Examining Trends in Dermatology Publications: A 10-Year Follow-up
November 2021 | Volume 20 | Issue 11 | Features | 1248 | Copyright © November 2021
Published online October 26, 2021
Reem Qabas Al Shabeeb MDa,b, Kamaria Nelson MDc, Kelley Pagliai Redbord MDd
aSchool of Medicine and Health Sciences, The George Washington University, Washington, DC
bDepartment of Internal Medicine, Inova Fairfax Medical Campus, Falls Church, VA
cDepartment of Dermatology, School of Medicine and Health Sciences, The George Washington University, Washington, DC
dDermatology and Dermatologic Surgery Group of Northern Virginia, Vienna, VA
Examining trends in adult and pediatric dermatology publications by Mimouni et al for 15 years (1993–2007) showed that there was a higher yearly increase in articles with higher level of evidence such as clinical and randomized controlled trials with a slower rise in articles with a lower level of evidence such as letters and case reports.1
We wanted to see if trends in dermatology research have differed over the following 10 years (2008–2017). Methods:
We used the methodology of Mimouni et al to find the total number and categorization of publications in adult and pediatric dermatology from 2008 to 2017. We used MEDLINE to search the terms ‘skin’ AND ‘disease’ OR ‘dermatology’ for adults and pediatrics. A regression analysis (SAS 9.4) was used to understand the change in frequency across the years. Results and Discussion:
By analyzing publications from 2008 to 2017, speculations mentioned in Mimouni et al held true regarding the statistically significant increase in total number of publications in addition to meta-analyses and practice guidelines, which was not shown in the 1993–2007 analysis. The statistically significant increase previously mentioned in clinical trials, case reports, and pediatric randomized controlled trials was lost in the 2008-2017 data. Conclusion:
Trends in pediatric and adult dermatology publications in 2008–2017 differ from those identified in 1993–2007. There is a new significant increase in higher level of evidence not reported previously such as meta-analyses and practice guidelines. This is good for dermatology, and we hope the trend continues to further the specialty. J Drugs Dermatol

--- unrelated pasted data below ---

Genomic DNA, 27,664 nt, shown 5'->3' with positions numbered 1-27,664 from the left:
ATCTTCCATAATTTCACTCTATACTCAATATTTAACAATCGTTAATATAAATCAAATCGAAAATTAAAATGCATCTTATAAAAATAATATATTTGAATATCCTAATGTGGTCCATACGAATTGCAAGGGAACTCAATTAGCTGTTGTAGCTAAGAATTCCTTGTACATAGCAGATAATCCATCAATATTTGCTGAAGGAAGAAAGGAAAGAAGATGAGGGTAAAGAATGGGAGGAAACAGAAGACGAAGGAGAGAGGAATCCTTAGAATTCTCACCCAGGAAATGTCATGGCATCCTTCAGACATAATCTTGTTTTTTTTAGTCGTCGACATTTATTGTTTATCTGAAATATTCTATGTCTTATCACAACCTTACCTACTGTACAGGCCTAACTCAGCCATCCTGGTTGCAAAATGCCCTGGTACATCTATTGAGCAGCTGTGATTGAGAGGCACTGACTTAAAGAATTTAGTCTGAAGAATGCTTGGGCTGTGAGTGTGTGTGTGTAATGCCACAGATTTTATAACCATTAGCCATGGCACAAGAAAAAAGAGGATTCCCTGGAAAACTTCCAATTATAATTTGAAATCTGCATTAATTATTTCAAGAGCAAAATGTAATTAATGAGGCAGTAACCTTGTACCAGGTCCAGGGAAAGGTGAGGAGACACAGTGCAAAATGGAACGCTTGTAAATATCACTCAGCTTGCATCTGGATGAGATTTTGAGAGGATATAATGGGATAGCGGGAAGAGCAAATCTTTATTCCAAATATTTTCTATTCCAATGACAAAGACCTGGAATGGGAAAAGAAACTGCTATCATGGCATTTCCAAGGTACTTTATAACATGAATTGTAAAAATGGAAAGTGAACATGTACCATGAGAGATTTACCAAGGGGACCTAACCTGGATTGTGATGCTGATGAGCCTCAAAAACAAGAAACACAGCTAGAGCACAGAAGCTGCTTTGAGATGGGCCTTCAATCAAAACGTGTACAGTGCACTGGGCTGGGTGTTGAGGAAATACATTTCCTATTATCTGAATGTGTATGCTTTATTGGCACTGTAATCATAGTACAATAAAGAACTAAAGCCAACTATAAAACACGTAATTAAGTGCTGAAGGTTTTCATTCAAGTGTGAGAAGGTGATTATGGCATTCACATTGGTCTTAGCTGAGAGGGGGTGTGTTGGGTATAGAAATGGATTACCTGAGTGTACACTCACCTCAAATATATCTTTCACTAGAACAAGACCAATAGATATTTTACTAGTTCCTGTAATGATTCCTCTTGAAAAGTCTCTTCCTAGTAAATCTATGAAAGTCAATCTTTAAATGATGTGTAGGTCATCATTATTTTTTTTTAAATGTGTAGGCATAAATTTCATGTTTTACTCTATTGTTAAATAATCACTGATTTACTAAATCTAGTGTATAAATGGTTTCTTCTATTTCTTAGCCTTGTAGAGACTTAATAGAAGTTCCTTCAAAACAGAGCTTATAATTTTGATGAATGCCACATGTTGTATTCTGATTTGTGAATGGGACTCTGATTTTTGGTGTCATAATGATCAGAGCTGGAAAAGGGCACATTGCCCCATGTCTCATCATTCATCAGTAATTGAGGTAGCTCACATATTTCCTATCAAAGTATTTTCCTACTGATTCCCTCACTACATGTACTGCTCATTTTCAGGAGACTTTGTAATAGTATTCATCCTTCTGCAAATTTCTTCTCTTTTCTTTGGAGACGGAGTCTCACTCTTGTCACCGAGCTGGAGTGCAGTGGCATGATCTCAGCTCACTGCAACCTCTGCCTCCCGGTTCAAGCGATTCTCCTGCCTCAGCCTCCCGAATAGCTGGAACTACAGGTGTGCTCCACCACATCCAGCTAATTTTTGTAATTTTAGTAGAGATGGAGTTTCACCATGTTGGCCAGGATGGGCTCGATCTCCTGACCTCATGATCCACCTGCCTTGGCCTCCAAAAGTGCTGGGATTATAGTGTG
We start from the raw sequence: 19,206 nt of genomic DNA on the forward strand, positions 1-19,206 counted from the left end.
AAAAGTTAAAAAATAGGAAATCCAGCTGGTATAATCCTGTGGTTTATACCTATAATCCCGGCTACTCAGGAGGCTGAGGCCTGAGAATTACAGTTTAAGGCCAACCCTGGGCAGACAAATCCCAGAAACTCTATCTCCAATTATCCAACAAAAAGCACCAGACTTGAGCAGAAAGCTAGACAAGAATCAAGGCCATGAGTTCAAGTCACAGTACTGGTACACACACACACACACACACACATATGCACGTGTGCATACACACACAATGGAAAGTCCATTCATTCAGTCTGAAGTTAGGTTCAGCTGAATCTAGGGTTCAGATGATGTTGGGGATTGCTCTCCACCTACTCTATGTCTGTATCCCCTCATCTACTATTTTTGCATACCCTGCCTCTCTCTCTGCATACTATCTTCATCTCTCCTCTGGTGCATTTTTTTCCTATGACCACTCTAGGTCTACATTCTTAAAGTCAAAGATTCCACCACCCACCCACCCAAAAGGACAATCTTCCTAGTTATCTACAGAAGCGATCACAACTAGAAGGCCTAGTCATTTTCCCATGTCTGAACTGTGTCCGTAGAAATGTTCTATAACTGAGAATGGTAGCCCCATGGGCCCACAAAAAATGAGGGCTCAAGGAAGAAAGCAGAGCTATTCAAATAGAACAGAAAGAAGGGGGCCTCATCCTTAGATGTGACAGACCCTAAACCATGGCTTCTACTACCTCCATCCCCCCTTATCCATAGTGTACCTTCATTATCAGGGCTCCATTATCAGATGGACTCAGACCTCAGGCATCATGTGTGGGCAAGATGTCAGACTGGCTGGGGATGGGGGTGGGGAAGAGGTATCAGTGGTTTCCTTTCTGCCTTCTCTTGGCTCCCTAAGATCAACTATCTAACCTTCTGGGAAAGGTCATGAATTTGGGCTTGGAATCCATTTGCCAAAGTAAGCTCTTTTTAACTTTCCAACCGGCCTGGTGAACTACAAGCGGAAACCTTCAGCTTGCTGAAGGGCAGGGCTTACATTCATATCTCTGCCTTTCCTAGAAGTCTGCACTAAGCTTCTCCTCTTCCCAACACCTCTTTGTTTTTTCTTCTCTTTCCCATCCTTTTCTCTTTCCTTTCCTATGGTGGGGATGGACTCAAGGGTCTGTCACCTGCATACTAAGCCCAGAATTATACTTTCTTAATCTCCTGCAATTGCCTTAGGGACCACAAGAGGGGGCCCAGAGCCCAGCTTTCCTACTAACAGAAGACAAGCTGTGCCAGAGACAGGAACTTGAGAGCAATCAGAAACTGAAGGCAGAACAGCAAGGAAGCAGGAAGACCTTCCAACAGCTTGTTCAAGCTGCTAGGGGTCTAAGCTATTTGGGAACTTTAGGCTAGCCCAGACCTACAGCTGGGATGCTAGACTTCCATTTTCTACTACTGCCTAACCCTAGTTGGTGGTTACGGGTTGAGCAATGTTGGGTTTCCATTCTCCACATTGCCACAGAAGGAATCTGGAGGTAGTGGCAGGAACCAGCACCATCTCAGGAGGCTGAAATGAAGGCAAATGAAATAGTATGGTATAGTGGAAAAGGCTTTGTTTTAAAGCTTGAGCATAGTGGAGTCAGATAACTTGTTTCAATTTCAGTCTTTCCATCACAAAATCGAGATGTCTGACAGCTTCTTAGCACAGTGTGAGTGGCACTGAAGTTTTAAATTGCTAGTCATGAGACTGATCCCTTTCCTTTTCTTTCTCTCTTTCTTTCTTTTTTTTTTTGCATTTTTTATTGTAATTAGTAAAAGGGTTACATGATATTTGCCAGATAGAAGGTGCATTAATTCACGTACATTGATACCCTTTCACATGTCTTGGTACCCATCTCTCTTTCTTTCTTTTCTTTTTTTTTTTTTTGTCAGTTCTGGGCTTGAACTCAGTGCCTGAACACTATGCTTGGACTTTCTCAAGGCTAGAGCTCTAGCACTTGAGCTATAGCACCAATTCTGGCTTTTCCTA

. 2021;20(11)1248-1251. doi:10.36849/JDD.6088
Cccording to Mimouni et al, dermatology publication trends from 1993 to 2007 revealed a faster increase in high level of evidence studies such as clinical and randomized controlled trials, and a slower rise in articles providing low level of evidence such as case reports and letters.1,2 Mimouni et al speculated that the expansion of electronic resources and the internet revolution may create changes different than the trends reported.1 They also speculated that the rise in clinical and randomized controlled trials reported in their study would lead to a rise in meta-analyses in the upcoming years.1 We sought to evaluate if dermatology publication trends identified in 1993–2007 holds true for the next decade or if there are any changes. Examining these trends will aid dermatologists in understanding the evidence level of new publications and guiding researchers in areas where our field lacks.
MATERIALS AND METHODS
We followed the methodology of Mimouni et al to find the total number and categorization of publications in adult and pediatric dermatology. MEDLINE is a free service provided by the US National Library of Medicine that is commonly used in academia to find medical literature.3 A MEDLINE search, http:www. ncbi.nlm.nih.gov/, of the keywords ‘skin’ AND ‘disease’ OR ‘dermatology’ from 1 January 2008 to 31 December 2017 was performed. Adult publications were determined by selecting ‘all adults’ (19 years and above) while pediatric publications were determined by selecting ‘all child’ (0–18 years). The search category was limited to ‘humans’ and to articles written in English. We also utilized MEDLINE’s classification of articles into different categories such as clinical trials, editorials, letters, meta-analysis, practice guidelines, randomized controlled trials, reviews, case reports, and systematic reviews. A simple regression analysis using SAS version 9.4 (SAS Institute Inc., Cary, NC) was performed to analyze trends. A p-value of ≤0.05 was considered significant and a p-value of ≤0.10 was considered marginally significant.
From the years 2008 to 2017 there were 72,765 adult
publications and 29,831 pediatric. Raw results obtained from
MEDLINE for adult and pediatric dermatology publications
along with the categorization are depicted in Tables 1 and 2.